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Bookstore Blues: Moving Away From My Favorite Bookstore

Lyndsie Manusos

Senior Contributor

Lyndsie Manusos’s fiction has appeared in PANK, SmokeLong Quarterly, and other publications. She holds an MFA from the School of the Art Institute of Chicago and has worked in web production and content management. When she’s not nesting among her books and rough drafts, she’s chasing the baby while the dog watches in confused amusement. She lives with her family in a suburb of Indianapolis.

It’s not easy to move away from your favorite bookstore, whether it’s an old childhood haunt or a place of comfort through major #adulting milestones. The latter has to do with my own experience. Last December, I moved from Chicago to a suburb of Indianapolis. Overall, it’s been a great transition; we’re closer to my husband’s family and it’s so nice to live in a more affordable and quiet area. One of the hardest parts about moving, in addition to moving away from my own family, was that I had to leave behind my favorite place: Unabridged Bookstore.

Unabridged Bookstore was opened by Ed Devereux on November 1, 1980. Ever since, it’s been a staple of the Lakeview community. In addition to its excellent sales and travel section, Unabridged offers and features an extensive LGBTQ+ literature section. The bookstore is known for supporting the LGBTQ+ community as well as its fellow small businesses.

Unabridged was a fixed point for me in times of change. Anytime my life became unmoored, I went to Unabridged to feel balanced. I had a pattern of browsing that remained the same. I’d begin at the front of the story and work my back to my favorite sections, ending with a brief peek at their sale shelves to see if I could scoop any last-minute purchases.

Logo of Unabridged Bookstore located in Chicago Illinois. Image courtesy of Unabridged Bookstore.

I’m pretty sure I went through every emotion in Unabridged. It was a safe space for me to feel. I wept (quietly, I hope) and celebrated among its shelves. I walked with friends and family there. My husband proposed to me there! And last year, I wheeled a stroller through its door to buy books for my infant daughter. For every big milestone in my adult life, there was a visit to Unabridged. Unabridged Bookstore, and its wonderful, friendly staff, was as much a home to me as my apartment down the road.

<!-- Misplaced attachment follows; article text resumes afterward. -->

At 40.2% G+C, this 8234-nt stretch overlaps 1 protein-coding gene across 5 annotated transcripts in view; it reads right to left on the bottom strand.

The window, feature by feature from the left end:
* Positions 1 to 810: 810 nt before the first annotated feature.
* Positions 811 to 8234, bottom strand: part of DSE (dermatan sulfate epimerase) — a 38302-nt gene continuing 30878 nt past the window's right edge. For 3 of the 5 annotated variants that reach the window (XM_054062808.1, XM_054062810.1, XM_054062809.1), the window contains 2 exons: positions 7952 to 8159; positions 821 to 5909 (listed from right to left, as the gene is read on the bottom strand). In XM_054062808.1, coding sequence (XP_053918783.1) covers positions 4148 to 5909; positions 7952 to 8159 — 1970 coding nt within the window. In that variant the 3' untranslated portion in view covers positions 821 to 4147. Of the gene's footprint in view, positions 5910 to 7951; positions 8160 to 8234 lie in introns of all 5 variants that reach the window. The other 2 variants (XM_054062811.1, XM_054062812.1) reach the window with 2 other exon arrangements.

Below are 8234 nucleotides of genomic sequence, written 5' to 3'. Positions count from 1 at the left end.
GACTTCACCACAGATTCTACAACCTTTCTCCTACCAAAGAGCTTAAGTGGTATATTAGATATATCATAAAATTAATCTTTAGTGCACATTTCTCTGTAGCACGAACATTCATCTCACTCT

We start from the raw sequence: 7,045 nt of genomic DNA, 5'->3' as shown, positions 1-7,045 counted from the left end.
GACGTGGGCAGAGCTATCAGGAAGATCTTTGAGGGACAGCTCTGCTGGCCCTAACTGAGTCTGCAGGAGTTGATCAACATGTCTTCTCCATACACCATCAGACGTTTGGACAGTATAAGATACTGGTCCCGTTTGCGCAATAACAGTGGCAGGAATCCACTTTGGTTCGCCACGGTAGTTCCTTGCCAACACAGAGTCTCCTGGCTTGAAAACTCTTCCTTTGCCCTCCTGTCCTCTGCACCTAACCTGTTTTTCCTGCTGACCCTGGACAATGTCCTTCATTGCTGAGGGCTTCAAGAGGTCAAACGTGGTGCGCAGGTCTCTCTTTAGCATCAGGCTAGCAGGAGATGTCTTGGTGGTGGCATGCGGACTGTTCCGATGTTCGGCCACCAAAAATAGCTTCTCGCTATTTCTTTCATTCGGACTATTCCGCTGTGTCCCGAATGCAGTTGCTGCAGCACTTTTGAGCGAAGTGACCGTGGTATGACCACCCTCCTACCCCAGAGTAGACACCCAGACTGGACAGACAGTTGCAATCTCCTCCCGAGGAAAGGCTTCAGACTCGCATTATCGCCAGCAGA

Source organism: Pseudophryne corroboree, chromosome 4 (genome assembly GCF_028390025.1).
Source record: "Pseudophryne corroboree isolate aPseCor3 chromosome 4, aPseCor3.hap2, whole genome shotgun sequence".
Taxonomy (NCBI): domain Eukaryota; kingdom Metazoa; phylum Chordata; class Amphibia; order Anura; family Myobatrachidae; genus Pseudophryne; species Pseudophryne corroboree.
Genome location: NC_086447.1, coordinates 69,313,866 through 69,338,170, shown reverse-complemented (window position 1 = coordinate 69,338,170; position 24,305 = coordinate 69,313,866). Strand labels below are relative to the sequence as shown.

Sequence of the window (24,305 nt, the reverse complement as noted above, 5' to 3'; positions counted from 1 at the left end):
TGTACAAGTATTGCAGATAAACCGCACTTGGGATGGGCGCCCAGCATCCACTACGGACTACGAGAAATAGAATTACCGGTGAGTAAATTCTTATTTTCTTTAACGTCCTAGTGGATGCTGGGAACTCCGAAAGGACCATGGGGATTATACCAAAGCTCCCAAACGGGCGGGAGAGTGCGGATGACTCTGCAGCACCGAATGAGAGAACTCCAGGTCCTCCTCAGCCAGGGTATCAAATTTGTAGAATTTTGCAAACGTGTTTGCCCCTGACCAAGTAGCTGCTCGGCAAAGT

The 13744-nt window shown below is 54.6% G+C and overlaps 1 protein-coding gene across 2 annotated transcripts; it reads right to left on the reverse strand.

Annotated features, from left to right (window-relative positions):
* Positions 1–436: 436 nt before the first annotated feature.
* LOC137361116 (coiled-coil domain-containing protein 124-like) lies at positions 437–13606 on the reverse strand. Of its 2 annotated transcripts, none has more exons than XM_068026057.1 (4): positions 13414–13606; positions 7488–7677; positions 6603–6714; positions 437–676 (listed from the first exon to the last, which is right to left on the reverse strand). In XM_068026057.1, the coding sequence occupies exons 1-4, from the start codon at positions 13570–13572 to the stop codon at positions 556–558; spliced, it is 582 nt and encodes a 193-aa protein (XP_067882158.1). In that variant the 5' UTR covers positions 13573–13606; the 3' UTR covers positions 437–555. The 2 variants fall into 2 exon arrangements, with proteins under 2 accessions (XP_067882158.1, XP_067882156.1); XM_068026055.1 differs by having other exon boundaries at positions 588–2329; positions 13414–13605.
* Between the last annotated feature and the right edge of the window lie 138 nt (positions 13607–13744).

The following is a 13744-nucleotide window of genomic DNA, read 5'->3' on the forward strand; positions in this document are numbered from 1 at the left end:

While it was initially a shock to move away, it was by no means the end. It’s important to note that moving away from a favorite bookstore doesn’t break the bookseller-customer relationship. Distance makes the heart grow fonder, after all, and there are a few things you can do if you find yourself pining for a bookstore that’s no longer within physical reach:

Order Online

Distance is no excuse, there is more than one way to support independent bookstores. Many independent bookstores have their own websites and order forms. I’ve ordered from Unabridged a few times already, and the staff has been absolutely wonderful (and quick!) in shipping books to my doorstep.

Find New Friends

Unabridged will always have my heart, but being in a new town motivated me to find new independent bookstores. What’s especially great about independent bookstores is they support each other. I know Unabridged would be happy to know I’ve found new bookstores to haunt. Wild Geese Bookshop in Franklin, Indiana, has already welcomed me with open arms, and I plan to frequent their adorable shop many times in the near future.

Use the Library

If this isn’t already a given! Admittedly and shamefully, I wasn’t much of a library-goer in Chicago. Unabridged was within short walking distance, and I had the privilege of having some money to spare to buy new books. At our new home in Indiana, my husband and I share a car and I freelance while staying home with my daughter. This led me to Greenwood Public Library and Johnson County Public Library, both of which have amazing programs, resources, and friendly staff. Greenwood Public Library also has a fantastic children’s area. My daughter is extremely interested in the dinosaur toys they have. I try to make a library trip every other week if I can.

Visit Often

As I said, it isn’t the end! Chicago is only three hours away, and I have family there who want to hang out with my cute baby. Therefore, I can leave the kid with them and race to Unabridged for a quick trip (right, Mom?). But of course, I also plan to bring my daughter to Unabridged as often as possible, because I’d like for her to grow up knowing and loving bookstores as much as I do. I hope she will have her own browse pattern when she grows older. I hope she finds a piece of home in a bookstore. And I hope that, wherever she travels and lives, she has a bookstore close by that feels warm, inviting, and safe.